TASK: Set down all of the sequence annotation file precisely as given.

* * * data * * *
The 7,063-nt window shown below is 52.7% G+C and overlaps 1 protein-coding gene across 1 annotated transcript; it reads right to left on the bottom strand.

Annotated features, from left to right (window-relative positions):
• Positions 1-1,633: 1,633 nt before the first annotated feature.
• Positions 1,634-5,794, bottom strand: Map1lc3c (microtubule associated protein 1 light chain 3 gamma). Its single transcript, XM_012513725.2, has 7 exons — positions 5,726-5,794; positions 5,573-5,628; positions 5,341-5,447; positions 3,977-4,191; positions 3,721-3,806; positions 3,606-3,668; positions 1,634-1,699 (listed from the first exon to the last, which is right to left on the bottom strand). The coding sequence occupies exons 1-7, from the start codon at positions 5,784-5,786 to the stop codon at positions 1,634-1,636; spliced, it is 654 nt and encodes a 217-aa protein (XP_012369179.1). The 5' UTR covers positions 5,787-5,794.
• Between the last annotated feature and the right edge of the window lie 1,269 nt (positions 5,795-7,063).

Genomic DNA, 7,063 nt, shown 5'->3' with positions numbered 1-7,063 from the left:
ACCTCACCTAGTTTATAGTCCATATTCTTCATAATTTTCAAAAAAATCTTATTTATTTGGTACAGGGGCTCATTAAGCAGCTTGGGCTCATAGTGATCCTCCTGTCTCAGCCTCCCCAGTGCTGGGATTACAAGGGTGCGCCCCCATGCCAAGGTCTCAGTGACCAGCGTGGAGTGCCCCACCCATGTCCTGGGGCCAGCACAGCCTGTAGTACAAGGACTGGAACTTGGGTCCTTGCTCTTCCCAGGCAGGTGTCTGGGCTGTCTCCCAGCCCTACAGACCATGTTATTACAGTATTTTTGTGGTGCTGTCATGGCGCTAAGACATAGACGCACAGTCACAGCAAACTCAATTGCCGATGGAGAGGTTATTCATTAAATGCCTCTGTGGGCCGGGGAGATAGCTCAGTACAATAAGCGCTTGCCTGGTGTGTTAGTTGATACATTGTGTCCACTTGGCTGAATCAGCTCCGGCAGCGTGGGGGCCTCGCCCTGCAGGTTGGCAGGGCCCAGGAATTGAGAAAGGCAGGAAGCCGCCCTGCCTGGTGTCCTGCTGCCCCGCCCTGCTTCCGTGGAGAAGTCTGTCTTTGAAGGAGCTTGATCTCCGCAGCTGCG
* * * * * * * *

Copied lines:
The 7,063-nt window shown below is 52.7% G+C and overlaps 1 protein-coding gene across 1 annotated transcript; it reads right to left on the bottom strand.

Annotated features, from left to right (window-relative positions):
• Positions 1-1,633: 1,633 nt before the first annotated feature.
• Positions 1,634-5,794, bottom strand: Map1lc3c (microtubule associated protein 1 light chain 3 gamma). Its single transcript, XM_012513725.2, has 7 exons — positions 5,726-5,794; positions 5,573-5,628; positions 5,341-5,447; positions 3,977-4,191; positions 3,721-3,806; positions 3,606-3,668; positions 1,634-1,699 (listed from the first exon to the last, which is right to left on the bottom strand). The coding sequence occupies exons 1-7, from the start codon at positions 5,784-5,786 to the stop codon at positions 1,634-1,636; spliced, it is 654 nt and encodes a 217-aa protein (XP_012369179.1). The 5' UTR covers positions 5,787-5,794.
• Between the last annotated feature and the right edge of the window lie 1,269 nt (positions 5,795-7,063).

Genomic DNA, 7,063 nt, shown 5'->3' with positions numbered 1-7,063 from the left:
ACCTCACCTAGTTTATAGTCCATATTCTTCATAATTTTCAAAAAAATCTTATTTATTTGGTACAGGGGCTCATTAAGCAGCTTGGGCTCATAGTGATCCTCCTGTCTCAGCCTCCCCAGTGCTGGGATTACAAGGGTGCGCCCCCATGCCAAGGTCTCAGTGACCAGCGTGGAGTGCCCCACCCATGTCCTGGGGCCAGCACAGCCTGTAGTACAAGGACTGGAACTTGGGTCCTTGCTCTTCCCAGGCAGGTGTCTGGGCTGTCTCCCAGCCCTACAGACCATGTTATTACAGTATTTTTGTGGTGCTGTCATGGCGCTAAGACATAGACGCACAGTCACAGCAAACTCAATTGCCGATGGAGAGGTTATTCATTAAATGCCTCTGTGGGCCGGGGAGATAGCTCAGTACAATAAGCGCTTGCCTGGTGTGTTAGTTGATACATTGTGTCCACTTGGCTGAATCAGCTCCGGCAGCGTGGGGGCCTCGCCCTGCAGGTTGGCAGGGCCCAGGAATTGAGAAAGGCAGGAAGCCGCCCTGCCTGGTGTCCTGCTGCCCCGCCCTGCTTCCGTGGAGAAGTCTGTCTTTGAAGGAGCTTGATCTCCGCAGCTGCG